BY REV. PAUL KELLY - ST. MARY'S CATHOLIC CHURCH
"Whatever you do to the least of my brethren, so you do unto me."
With these words from Matthew chapter 25, Christians are reminded of the obligation to serve the needs of the most vulnerable in our midst. Many people choose to do this by supporting organizations dedicated to advancing human dignity and eliminating poverty. One such organization that I have supported for many years is Unbound out of Kansas City. Unbound helps support over 300,000 children around the world by connecting them with sponsors who make monthly contributions.
In early June, I went on an awareness trip to Guatemala with 25 other Unbound sponsors from all over the United States. The purpose of the trip was to meet our sponsored children, and to see firsthand the impact that sponsorship was making in the lives of the children and families who receive help.
Each day we would load up in a bus and travel to small villages where sponsored children and their families would greet us and put on a program for us as a way of thanking us for our support. We would be thanked over and over again as a host of different people would step to the microphone to offer their gratitude to the point that it seemed excessive. After all, it wasn't all that much of a sacrifice for us sponsors, we simply wrote a check each month from our abundance. It was the families we supported who were making far greater sacrifices. They had none of the things we take for granted, such as indoor plumbing, air conditioning, internet, running water, good highways, well-furnished homes, new schools, privately owned cars, clothes for every occasion, etc. Yet in many ways they taught us some important lessons in life.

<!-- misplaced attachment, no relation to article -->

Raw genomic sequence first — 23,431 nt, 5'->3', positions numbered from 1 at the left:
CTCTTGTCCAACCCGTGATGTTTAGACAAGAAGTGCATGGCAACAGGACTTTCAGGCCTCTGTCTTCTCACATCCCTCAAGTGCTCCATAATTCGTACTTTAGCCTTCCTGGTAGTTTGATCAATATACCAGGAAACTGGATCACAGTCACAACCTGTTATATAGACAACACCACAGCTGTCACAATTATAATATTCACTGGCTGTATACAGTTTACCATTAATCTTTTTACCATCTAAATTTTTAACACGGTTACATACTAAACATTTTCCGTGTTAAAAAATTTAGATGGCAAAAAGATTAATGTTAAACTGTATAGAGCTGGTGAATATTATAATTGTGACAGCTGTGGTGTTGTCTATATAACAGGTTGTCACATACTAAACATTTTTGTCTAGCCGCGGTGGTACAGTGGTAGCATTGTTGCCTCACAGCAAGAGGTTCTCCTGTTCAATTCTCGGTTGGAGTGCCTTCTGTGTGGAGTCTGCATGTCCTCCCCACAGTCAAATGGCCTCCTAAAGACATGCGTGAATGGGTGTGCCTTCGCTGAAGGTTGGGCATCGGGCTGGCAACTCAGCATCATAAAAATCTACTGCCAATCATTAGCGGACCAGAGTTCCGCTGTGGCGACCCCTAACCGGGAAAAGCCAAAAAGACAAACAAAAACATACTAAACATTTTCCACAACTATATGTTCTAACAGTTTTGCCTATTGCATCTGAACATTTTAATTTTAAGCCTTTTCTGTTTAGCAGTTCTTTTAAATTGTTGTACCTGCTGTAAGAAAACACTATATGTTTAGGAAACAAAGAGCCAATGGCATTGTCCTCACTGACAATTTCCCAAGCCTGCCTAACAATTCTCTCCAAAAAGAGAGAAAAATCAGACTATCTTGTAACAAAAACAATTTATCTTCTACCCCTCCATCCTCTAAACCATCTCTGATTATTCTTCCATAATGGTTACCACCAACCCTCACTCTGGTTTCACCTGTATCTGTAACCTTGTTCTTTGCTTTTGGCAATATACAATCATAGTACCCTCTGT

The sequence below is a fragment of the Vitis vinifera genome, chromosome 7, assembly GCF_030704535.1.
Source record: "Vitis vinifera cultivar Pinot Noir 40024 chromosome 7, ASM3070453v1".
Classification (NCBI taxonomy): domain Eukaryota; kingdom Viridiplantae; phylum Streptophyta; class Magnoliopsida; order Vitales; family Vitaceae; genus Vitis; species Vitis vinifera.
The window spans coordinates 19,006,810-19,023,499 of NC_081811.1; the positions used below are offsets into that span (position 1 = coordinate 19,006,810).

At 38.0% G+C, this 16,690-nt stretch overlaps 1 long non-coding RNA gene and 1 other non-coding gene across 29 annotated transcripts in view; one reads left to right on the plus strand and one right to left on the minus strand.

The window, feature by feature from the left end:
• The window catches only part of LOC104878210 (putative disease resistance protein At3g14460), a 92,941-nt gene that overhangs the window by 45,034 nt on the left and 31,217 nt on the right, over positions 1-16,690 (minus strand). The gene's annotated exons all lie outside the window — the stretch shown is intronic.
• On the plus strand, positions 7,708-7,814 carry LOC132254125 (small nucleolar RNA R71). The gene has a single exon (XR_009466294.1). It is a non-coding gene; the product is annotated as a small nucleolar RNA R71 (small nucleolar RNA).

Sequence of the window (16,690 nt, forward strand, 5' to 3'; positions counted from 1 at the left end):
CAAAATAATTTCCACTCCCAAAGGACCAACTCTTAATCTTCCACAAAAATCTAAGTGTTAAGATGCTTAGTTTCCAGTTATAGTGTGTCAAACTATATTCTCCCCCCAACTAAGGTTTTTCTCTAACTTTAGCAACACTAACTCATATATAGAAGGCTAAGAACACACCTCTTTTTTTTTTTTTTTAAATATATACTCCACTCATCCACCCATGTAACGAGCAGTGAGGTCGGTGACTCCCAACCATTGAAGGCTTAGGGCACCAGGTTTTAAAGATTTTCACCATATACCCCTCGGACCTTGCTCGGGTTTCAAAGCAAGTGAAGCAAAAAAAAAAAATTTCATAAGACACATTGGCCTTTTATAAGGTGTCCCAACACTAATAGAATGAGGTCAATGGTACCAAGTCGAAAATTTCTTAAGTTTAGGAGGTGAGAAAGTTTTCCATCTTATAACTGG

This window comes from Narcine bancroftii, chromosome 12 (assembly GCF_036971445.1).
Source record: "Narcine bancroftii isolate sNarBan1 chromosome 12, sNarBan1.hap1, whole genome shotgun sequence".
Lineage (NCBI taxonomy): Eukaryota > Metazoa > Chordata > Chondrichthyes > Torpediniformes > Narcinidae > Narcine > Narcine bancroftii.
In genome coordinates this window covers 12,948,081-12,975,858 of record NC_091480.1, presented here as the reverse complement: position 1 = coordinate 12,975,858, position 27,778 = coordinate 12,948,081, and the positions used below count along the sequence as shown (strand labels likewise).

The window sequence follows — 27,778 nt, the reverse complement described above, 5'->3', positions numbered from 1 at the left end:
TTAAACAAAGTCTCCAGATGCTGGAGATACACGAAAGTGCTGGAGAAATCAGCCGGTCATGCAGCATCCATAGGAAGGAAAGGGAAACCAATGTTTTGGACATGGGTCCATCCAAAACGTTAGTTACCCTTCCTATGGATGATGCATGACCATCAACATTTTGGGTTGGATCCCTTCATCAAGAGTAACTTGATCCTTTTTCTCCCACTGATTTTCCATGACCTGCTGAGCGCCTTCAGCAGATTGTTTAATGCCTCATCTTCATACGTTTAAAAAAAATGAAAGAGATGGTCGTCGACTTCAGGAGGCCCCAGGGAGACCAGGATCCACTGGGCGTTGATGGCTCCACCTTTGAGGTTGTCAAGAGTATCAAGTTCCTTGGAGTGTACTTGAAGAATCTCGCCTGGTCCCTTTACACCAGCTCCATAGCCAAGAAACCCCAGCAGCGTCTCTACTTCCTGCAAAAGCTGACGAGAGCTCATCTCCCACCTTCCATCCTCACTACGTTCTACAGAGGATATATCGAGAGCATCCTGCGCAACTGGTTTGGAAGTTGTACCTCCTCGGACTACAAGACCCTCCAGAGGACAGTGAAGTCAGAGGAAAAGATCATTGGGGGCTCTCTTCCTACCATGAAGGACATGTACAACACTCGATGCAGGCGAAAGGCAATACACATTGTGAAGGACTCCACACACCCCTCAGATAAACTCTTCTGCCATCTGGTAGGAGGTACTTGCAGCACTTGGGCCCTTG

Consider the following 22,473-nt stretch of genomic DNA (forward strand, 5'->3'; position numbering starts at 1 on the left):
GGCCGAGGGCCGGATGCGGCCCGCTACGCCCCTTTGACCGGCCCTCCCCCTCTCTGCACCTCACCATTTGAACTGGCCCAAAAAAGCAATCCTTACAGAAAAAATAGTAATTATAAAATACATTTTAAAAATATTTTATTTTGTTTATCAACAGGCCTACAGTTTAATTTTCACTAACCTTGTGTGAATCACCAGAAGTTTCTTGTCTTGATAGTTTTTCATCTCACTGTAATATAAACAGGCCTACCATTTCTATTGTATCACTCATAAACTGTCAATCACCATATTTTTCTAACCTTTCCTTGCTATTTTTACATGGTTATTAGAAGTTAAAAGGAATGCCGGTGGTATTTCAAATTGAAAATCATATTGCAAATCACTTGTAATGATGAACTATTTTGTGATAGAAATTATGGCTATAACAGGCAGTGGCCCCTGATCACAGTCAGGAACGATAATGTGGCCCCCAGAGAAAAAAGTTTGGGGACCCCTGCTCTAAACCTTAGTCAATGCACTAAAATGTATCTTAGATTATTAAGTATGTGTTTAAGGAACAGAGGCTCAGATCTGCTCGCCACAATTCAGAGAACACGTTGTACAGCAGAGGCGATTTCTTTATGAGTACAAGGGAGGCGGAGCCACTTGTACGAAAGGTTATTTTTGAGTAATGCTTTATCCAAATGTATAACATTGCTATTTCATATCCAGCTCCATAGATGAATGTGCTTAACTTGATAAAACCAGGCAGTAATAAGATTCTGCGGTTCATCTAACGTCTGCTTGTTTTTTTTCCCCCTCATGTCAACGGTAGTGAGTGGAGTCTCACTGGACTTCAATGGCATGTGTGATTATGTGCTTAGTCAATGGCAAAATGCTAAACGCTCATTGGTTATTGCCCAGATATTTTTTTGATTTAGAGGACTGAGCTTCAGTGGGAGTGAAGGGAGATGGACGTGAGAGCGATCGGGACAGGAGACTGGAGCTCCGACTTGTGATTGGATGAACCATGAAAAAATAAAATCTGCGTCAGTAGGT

The children and parents always had smiles on their faces. They were able to find joy in the simplest things in life — a shared meal, a smile from a stranger, the giving of a simple gift, simply being able to go to school.
They also taught us the importance of saying thank you. One of the founders of Unbound, Bob Hentzen, used to say: "Allow the poor to say thank you. Let them say it again and again. You need to receive their thanks with humility." He believed it was an essential part of building up their human dignity.
The poor’s need to say thanks was a reminder to me of the Christian's need to say thanks to the Lord. Although God has no need of our praise, He allows us to say thanks over and over again for our own good.